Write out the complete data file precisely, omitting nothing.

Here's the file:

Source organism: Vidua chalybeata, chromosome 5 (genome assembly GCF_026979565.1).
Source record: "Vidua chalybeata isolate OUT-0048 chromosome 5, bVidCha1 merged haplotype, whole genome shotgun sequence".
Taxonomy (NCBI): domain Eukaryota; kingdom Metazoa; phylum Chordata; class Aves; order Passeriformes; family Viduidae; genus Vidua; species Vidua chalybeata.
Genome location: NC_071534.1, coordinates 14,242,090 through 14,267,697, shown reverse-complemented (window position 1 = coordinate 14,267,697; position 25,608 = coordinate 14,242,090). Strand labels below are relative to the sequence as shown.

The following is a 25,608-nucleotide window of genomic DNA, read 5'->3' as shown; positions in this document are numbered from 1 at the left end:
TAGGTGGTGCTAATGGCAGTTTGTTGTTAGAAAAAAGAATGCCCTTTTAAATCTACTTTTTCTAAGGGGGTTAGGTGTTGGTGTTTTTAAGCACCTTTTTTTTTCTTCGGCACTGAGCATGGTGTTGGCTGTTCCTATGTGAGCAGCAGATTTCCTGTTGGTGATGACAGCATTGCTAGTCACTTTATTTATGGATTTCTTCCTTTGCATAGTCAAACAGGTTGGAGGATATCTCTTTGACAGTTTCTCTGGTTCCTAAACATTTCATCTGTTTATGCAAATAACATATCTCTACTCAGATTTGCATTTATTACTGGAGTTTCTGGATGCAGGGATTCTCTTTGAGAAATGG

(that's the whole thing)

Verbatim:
Source organism: Vidua chalybeata, chromosome 5 (genome assembly GCF_026979565.1).
Source record: "Vidua chalybeata isolate OUT-0048 chromosome 5, bVidCha1 merged haplotype, whole genome shotgun sequence".
Taxonomy (NCBI): domain Eukaryota; kingdom Metazoa; phylum Chordata; class Aves; order Passeriformes; family Viduidae; genus Vidua; species Vidua chalybeata.
Genome location: NC_071534.1, coordinates 14,242,090 through 14,267,697, shown reverse-complemented (window position 1 = coordinate 14,267,697; position 25,608 = coordinate 14,242,090). Strand labels below are relative to the sequence as shown.

The following is a 25,608-nucleotide window of genomic DNA, read 5'->3' as shown; positions in this document are numbered from 1 at the left end:
TAGGTGGTGCTAATGGCAGTTTGTTGTTAGAAAAAAGAATGCCCTTTTAAATCTACTTTTTCTAAGGGGGTTAGGTGTTGGTGTTTTTAAGCACCTTTTTTTTTCTTCGGCACTGAGCATGGTGTTGGCTGTTCCTATGTGAGCAGCAGATTTCCTGTTGGTGATGACAGCATTGCTAGTCACTTTATTTATGGATTTCTTCCTTTGCATAGTCAAACAGGTTGGAGGATATCTCTTTGACAGTTTCTCTGGTTCCTAAACATTTCATCTGTTTATGCAAATAACATATCTCTACTCAGATTTGCATTTATTACTGGAGTTTCTGGATGCAGGGATTCTCTTTGAGAAATGG